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Tropical Storm Nicholas to Bring Heavy Rain to Texas, Louisiana

BY ALLISON PRANG | UPDATED SEP 13, 2021 11:35 AM EDT

National Hurricane Center warns of flash flooding; Louisiana governor says storm could disrupt some power restoration

Officials in Texas and Louisiana were preparing for Tropical Storm Nicholas, which is forecast to bring rain and strong winds to parts of the Gulf Coast just weeks after Hurricane Ida battered the region and left more than a million without power.

The National Hurricane Center warned the storm could be close to hurricane intensity when it reaches the northwest Gulf Coast later Monday. Life-threatening storm surge could deluge parts of the Texas coast, while substantial rainfall could lead to flash flooding, especially in metropolitan areas, it said. The NHC forecast total rainfall of 8 to 16 inches across some coastal areas of Texas through the middle of the week. Parts of the Houston area will see between 10 and 15 inches of rain.

“Don’t fixate on the specific amounts," the National Weather Service in Houston said on Twitter. “Rainfall rates of 3-4"/hour can throw in a monkey wrench!"

The storm was recently about 45 miles northeast of the mouth of the Rio Grande, and a hurricane watch was in effect for the Texas coast, from Port Aransas to San Luis Pass. Corpus Christi was already seeing maximum sustained winds of 60 miles an hour, the National Weather Service said.

Texas Gov. Greg Abbott said the state had started mobilizing resources over the weekend to help local officials. Some schools in South Texas were closed Monday.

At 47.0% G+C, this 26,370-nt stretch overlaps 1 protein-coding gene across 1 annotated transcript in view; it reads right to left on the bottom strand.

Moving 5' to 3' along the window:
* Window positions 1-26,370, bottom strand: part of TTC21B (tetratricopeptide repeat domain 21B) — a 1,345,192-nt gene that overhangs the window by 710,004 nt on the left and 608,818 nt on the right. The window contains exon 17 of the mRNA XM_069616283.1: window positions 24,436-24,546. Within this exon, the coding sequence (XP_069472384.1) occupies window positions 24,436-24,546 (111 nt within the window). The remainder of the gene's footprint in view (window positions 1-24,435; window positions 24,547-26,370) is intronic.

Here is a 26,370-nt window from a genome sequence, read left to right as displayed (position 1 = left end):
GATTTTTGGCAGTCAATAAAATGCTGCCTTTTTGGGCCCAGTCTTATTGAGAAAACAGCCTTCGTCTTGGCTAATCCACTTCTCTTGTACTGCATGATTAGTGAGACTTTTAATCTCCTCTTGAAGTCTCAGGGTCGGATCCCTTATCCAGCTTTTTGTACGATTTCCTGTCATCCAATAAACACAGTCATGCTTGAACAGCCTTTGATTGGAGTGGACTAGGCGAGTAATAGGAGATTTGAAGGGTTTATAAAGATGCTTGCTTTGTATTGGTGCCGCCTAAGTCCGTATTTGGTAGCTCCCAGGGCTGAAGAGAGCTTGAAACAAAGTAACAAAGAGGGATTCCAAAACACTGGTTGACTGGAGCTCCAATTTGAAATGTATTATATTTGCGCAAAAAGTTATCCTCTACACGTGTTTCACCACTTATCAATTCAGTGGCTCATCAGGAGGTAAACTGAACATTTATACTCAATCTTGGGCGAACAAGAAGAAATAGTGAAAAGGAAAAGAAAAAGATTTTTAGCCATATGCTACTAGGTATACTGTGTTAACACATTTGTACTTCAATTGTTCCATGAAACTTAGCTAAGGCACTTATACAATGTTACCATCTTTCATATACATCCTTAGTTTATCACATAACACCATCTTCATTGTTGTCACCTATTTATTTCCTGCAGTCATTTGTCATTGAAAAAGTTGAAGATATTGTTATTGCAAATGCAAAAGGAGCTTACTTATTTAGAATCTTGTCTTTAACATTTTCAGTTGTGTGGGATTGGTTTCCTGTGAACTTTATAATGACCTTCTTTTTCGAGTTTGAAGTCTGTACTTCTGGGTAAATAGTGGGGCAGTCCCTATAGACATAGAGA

The storm is forecast to move into central and northern Louisiana on Wednesday, with the New Orleans area expected to get anywhere from 2 to 6 inches of rain, according to the NHC. Gov. John Bel Edwards declared a state of emergency, and said the storm could disrupt some of the power restoration and recovery work currently under way.

Hurricane Ida hit southeast Louisiana on Aug. 29 as a Category 4 storm, leaving more than one million residents without power. While electricity has largely been restored across the state, some areas remain without power and their homes are uninhabitable.

Ida also disrupted oil production in the Gulf of Mexico, and nearly 50% of U.S. offshore oil production remains out of service.

“I encourage anyone who has had recent damage from #Ida, #Laura or other disasters to take necessary measures to protect their home or business from additional harm," Mr. Edwards said on Twitter.

 

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